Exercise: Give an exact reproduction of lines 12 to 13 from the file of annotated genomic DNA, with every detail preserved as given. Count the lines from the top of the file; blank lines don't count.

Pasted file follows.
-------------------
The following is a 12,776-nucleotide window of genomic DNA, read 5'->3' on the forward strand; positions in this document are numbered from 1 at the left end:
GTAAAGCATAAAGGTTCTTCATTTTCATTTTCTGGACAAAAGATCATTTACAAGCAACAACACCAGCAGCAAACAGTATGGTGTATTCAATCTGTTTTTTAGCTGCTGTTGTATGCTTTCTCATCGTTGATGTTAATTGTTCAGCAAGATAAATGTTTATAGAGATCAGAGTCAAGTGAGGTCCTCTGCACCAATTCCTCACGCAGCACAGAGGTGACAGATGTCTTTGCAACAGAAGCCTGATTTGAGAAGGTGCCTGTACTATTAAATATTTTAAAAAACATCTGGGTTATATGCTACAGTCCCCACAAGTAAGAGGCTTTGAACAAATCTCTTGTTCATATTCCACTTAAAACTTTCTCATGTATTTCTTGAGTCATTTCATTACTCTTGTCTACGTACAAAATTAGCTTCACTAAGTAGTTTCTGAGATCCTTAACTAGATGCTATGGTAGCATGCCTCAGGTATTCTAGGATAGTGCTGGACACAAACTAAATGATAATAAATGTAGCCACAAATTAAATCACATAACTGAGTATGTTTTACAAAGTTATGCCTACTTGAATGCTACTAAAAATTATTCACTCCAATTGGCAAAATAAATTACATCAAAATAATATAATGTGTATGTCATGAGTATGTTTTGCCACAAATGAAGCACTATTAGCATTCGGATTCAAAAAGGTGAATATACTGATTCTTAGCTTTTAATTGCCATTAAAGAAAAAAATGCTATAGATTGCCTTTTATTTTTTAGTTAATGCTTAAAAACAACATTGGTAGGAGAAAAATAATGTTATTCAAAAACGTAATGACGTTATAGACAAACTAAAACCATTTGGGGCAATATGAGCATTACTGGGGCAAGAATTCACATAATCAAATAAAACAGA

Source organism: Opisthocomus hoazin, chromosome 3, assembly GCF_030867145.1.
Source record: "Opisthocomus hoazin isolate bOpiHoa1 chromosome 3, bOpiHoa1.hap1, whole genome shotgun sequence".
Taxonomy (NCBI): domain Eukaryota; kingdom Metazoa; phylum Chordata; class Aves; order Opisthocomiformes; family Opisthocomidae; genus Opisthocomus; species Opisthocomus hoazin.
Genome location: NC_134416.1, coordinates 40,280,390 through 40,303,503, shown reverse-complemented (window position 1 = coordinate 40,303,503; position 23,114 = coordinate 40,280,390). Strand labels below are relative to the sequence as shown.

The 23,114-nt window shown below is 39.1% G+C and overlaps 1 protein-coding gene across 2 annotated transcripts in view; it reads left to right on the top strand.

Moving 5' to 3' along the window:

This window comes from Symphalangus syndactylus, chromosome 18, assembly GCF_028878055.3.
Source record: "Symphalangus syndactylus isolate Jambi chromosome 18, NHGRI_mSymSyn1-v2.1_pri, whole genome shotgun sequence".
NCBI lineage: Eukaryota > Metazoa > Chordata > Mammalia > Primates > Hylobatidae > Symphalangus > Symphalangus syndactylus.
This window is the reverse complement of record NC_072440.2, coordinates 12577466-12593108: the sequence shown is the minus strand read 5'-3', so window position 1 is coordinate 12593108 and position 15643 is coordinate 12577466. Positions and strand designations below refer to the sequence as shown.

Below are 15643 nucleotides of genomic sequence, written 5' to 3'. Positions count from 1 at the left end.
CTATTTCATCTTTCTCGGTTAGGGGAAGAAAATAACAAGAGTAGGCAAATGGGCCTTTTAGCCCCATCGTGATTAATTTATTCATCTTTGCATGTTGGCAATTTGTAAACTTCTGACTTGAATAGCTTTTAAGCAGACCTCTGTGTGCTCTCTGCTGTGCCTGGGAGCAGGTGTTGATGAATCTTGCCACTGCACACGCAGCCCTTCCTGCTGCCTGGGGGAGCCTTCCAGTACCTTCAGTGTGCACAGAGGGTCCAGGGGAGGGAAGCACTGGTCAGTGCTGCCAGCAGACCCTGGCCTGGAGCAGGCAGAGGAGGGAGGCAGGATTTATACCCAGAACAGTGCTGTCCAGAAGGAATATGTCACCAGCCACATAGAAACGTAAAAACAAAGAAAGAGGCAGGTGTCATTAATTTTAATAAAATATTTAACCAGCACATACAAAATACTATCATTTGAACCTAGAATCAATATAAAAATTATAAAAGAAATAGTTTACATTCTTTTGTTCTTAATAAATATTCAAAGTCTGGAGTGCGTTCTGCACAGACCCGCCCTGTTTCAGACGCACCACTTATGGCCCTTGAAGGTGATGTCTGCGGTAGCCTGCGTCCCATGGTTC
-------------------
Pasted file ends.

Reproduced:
This window is the reverse complement of record NC_072440.2, coordinates 12577466-12593108: the sequence shown is the minus strand read 5'-3', so window position 1 is coordinate 12593108 and position 15643 is coordinate 12577466. Positions and strand designations below refer to the sequence as shown.

Below are 15643 nucleotides of genomic sequence, written 5' to 3'. Positions count from 1 at the left end.